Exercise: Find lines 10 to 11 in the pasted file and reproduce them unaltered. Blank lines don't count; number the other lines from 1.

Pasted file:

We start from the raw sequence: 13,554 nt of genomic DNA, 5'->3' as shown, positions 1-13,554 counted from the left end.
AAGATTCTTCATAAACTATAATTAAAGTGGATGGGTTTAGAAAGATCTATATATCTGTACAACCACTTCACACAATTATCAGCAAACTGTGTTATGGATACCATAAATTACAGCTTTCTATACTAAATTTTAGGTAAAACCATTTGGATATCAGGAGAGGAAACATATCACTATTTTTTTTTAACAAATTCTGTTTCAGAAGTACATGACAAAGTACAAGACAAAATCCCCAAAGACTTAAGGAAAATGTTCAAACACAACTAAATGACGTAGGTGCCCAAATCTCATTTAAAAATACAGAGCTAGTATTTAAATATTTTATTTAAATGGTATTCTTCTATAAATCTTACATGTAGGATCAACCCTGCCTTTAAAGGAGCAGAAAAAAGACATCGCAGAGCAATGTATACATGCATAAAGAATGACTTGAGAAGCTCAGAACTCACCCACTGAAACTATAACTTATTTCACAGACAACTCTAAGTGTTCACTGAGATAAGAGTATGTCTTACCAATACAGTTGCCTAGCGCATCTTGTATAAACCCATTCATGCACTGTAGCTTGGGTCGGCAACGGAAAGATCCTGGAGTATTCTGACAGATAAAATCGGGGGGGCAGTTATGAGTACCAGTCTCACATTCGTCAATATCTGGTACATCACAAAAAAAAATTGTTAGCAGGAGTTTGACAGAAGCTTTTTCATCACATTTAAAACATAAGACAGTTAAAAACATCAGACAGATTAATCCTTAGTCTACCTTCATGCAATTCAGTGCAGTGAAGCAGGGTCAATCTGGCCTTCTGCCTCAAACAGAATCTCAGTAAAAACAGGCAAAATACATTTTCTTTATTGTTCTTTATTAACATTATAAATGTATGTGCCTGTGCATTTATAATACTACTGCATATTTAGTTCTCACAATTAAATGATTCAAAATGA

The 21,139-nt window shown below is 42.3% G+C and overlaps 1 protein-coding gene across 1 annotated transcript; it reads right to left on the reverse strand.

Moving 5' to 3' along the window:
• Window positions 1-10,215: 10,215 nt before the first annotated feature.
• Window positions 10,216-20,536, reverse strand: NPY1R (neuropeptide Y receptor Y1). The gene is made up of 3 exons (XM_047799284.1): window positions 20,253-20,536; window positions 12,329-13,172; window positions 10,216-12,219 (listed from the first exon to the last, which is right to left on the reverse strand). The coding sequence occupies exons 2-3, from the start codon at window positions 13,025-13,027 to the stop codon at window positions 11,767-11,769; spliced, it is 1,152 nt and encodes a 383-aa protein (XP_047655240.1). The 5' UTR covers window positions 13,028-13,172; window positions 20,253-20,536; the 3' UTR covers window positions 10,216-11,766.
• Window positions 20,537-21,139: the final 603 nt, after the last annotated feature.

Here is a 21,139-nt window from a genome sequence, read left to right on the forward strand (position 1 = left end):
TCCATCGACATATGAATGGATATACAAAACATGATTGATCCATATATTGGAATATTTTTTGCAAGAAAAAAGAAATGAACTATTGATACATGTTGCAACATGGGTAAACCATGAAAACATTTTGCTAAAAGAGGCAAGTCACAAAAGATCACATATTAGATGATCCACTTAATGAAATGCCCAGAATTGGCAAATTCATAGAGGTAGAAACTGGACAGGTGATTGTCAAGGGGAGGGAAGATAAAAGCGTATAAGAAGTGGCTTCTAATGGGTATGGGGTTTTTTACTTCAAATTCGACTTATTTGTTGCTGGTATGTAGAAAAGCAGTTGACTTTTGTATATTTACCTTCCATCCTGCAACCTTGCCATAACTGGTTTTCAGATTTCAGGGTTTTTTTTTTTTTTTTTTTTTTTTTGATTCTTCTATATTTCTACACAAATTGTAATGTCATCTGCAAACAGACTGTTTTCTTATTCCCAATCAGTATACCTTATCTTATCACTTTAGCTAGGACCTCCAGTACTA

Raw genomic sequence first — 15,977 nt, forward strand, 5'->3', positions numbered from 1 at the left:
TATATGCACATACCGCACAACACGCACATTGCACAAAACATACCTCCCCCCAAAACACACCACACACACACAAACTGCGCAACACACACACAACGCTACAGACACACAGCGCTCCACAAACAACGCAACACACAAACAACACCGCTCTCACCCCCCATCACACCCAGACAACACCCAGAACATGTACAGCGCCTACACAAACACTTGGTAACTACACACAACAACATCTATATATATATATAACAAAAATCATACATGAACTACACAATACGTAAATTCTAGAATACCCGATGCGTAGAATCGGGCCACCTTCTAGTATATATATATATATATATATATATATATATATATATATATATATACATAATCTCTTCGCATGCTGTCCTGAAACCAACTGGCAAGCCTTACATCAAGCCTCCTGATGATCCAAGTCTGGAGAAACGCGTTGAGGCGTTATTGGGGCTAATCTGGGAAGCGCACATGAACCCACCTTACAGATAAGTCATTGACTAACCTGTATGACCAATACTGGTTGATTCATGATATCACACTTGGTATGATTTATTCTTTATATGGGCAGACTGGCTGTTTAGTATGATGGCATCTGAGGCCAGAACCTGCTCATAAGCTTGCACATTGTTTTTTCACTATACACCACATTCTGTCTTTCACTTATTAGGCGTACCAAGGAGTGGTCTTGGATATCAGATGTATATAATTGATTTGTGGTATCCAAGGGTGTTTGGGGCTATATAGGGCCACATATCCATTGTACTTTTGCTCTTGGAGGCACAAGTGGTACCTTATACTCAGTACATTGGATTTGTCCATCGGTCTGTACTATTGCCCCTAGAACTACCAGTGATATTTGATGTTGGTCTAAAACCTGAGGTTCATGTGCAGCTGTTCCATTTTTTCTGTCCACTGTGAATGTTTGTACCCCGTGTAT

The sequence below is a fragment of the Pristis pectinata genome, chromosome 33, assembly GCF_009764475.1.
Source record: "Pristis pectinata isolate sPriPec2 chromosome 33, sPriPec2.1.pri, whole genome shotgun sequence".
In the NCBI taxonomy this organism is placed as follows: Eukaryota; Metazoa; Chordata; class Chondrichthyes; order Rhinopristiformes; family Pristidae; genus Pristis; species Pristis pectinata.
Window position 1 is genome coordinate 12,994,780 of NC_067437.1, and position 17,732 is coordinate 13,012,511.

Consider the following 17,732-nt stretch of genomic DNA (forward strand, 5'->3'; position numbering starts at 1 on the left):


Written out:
Raw genomic sequence first — 15,977 nt, forward strand, 5'->3', positions numbered from 1 at the left:
TATATGCACATACCGCACAACACGCACATTGCACAAAACATACCTCCCCCCAAAACACACCACACACACACAAACTGCGCAACACACACACAACGCTACAGACACACAGCGCTCCACAAACAACGCAACACACAAACAACACCGCTCTCACCCCCCATCACACCCAGACAACACCCAGAACATGTACAGCGCCTACACAAACACTTGGTAACTACACACAACAACATCTATATATATATATAACAAAAATCATACATGAACTACACAATACGTAAATTCTAGAATACCCGATGCGTAGAATCGGGCCACCTTCTAGTATATATATATATATATATATATATATATATATATATATATATATACATAATCTCTTCGCATGCTGTCCTGAAACCAACTGGCAAGCCTTACATCAAGCCTCCTGATGATCCAAGTCTGGAGAAACGCGTTGAGGCGTTATTGGGGCTAATCTGGGAAGCGCACATGAACCCACCTTACAGATAAGTCATTGACTAACCTGTATGACCAATACTGGTTGATTCATGATATCACACTTGGTATGATTTATTCTTTATATGGGCAGACTGGCTGTTTAGTATGATGGCATCTGAGGCCAGAACCTGCTCATAAGCTTGCACATTGTTTTTTCACTATACACCACATTCTGTCTTTCACTTATTAGGCGTACCAAGGAGTGGTCTTGGATATCAGATGTATATAATTGATTTGTGGTATCCAAGGGTGTTTGGGGCTATATAGGGCCACATATCCATTGTACTTTTGCTCTTGGAGGCACAAGTGGTACCTTATACTCAGTACATTGGATTTGTCCATCGGTCTGTACTATTGCCCCTAGAACTACCAGTGATATTTGATGTTGGTCTAAAACCTGAGGTTCATGTGCAGCTGTTCCATTTTTTCTGTCCACTGTGAATGTTTGTACCCCGTGTAT